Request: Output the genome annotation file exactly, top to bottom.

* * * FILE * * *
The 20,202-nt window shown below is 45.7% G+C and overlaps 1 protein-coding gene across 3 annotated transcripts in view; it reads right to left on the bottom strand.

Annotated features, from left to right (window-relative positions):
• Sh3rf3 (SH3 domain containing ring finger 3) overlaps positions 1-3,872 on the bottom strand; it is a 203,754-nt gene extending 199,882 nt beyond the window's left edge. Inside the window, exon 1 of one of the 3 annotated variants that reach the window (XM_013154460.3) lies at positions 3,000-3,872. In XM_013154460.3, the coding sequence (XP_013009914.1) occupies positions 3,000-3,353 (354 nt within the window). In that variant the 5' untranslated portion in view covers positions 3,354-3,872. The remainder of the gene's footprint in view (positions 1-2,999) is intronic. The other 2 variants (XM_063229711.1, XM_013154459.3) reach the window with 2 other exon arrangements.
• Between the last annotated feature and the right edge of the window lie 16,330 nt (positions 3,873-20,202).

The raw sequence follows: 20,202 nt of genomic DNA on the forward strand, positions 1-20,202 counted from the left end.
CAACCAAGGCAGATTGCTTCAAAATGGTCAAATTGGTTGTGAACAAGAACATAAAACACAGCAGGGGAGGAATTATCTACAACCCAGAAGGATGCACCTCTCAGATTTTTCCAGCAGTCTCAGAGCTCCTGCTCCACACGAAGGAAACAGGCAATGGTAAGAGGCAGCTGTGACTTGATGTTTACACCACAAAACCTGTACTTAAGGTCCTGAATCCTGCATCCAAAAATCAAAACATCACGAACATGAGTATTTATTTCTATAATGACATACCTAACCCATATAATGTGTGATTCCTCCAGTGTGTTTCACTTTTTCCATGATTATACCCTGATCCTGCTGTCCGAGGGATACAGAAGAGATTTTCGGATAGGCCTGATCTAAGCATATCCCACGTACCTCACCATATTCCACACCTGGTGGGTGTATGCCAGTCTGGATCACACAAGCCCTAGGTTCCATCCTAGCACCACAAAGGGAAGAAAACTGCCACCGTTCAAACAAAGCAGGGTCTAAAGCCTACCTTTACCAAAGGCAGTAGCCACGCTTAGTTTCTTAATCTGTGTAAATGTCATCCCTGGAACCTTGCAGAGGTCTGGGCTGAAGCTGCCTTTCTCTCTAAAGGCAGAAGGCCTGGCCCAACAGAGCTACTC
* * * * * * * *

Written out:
The 20,202-nt window shown below is 45.7% G+C and overlaps 1 protein-coding gene across 3 annotated transcripts in view; it reads right to left on the bottom strand.

Annotated features, from left to right (window-relative positions):
• Sh3rf3 (SH3 domain containing ring finger 3) overlaps positions 1-3,872 on the bottom strand; it is a 203,754-nt gene extending 199,882 nt beyond the window's left edge. Inside the window, exon 1 of one of the 3 annotated variants that reach the window (XM_013154460.3) lies at positions 3,000-3,872. In XM_013154460.3, the coding sequence (XP_013009914.1) occupies positions 3,000-3,353 (354 nt within the window). In that variant the 5' untranslated portion in view covers positions 3,354-3,872. The remainder of the gene's footprint in view (positions 1-2,999) is intronic. The other 2 variants (XM_063229711.1, XM_013154459.3) reach the window with 2 other exon arrangements.
• Between the last annotated feature and the right edge of the window lie 16,330 nt (positions 3,873-20,202).

The raw sequence follows: 20,202 nt of genomic DNA on the forward strand, positions 1-20,202 counted from the left end.
CAACCAAGGCAGATTGCTTCAAAATGGTCAAATTGGTTGTGAACAAGAACATAAAACACAGCAGGGGAGGAATTATCTACAACCCAGAAGGATGCACCTCTCAGATTTTTCCAGCAGTCTCAGAGCTCCTGCTCCACACGAAGGAAACAGGCAATGGTAAGAGGCAGCTGTGACTTGATGTTTACACCACAAAACCTGTACTTAAGGTCCTGAATCCTGCATCCAAAAATCAAAACATCACGAACATGAGTATTTATTTCTATAATGACATACCTAACCCATATAATGTGTGATTCCTCCAGTGTGTTTCACTTTTTCCATGATTATACCCTGATCCTGCTGTCCGAGGGATACAGAAGAGATTTTCGGATAGGCCTGATCTAAGCATATCCCACGTACCTCACCATATTCCACACCTGGTGGGTGTATGCCAGTCTGGATCACACAAGCCCTAGGTTCCATCCTAGCACCACAAAGGGAAGAAAACTGCCACCGTTCAAACAAAGCAGGGTCTAAAGCCTACCTTTACCAAAGGCAGTAGCCACGCTTAGTTTCTTAATCTGTGTAAATGTCATCCCTGGAACCTTGCAGAGGTCTGGGCTGAAGCTGCCTTTCTCTCTAAAGGCAGAAGGCCTGGCCCAACAGAGCTACTC